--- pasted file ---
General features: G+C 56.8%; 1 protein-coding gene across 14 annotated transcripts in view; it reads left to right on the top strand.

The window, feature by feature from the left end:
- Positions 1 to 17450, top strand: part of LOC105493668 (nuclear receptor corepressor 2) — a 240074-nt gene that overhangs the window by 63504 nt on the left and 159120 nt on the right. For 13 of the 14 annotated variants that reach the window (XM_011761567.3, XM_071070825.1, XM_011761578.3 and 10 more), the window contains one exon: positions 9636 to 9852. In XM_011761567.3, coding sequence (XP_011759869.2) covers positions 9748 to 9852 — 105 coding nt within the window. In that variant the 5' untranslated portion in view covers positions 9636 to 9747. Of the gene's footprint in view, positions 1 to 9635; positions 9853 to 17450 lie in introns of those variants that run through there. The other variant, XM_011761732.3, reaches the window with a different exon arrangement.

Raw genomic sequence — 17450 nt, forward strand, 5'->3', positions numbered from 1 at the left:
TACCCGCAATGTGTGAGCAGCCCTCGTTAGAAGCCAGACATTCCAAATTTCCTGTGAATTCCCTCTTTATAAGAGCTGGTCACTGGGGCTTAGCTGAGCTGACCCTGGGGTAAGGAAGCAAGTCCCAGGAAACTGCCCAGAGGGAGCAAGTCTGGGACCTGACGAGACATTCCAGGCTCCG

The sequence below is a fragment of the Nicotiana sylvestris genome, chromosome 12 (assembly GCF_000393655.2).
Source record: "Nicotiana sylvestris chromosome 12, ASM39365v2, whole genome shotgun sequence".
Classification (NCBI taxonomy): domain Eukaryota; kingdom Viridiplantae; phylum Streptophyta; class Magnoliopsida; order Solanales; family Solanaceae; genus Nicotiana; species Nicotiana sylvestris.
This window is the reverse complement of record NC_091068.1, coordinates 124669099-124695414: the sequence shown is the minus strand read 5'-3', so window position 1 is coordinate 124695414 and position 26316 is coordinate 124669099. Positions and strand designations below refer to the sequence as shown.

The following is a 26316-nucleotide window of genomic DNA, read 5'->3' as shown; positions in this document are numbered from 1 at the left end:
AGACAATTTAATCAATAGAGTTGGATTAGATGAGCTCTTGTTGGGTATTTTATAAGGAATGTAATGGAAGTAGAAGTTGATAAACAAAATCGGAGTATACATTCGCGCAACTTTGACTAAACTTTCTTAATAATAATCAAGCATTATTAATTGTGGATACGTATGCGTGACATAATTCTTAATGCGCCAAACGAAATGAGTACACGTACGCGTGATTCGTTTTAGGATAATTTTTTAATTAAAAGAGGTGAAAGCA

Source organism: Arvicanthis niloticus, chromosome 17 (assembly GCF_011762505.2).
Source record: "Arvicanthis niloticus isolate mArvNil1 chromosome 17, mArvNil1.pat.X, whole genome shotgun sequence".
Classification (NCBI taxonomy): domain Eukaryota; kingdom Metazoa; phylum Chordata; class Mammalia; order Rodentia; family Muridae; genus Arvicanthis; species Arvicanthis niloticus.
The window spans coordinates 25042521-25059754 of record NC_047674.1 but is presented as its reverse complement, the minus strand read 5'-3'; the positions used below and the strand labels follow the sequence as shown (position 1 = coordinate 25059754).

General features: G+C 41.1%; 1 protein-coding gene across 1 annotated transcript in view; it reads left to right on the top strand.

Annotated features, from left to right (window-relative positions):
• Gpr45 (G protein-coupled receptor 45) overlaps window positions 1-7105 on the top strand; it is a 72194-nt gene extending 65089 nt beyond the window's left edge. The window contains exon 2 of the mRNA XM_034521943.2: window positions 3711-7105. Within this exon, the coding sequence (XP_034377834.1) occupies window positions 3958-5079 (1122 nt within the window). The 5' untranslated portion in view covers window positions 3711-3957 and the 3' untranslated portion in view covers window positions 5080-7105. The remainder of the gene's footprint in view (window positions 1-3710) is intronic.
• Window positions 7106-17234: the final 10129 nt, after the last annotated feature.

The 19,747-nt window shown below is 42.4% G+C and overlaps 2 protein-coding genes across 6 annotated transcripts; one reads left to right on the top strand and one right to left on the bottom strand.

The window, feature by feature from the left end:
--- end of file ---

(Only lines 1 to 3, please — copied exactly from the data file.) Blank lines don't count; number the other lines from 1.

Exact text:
General features: G+C 56.8%; 1 protein-coding gene across 14 annotated transcripts in view; it reads left to right on the top strand.

The window, feature by feature from the left end:
- Positions 1 to 17450, top strand: part of LOC105493668 (nuclear receptor corepressor 2) — a 240074-nt gene that overhangs the window by 63504 nt on the left and 159120 nt on the right. For 13 of the 14 annotated variants that reach the window (XM_011761567.3, XM_071070825.1, XM_011761578.3 and 10 more), the window contains one exon: positions 9636 to 9852. In XM_011761567.3, coding sequence (XP_011759869.2) covers positions 9748 to 9852 — 105 coding nt within the window. In that variant the 5' untranslated portion in view covers positions 9636 to 9747. Of the gene's footprint in view, positions 1 to 9635; positions 9853 to 17450 lie in introns of those variants that run through there. The other variant, XM_011761732.3, reaches the window with a different exon arrangement.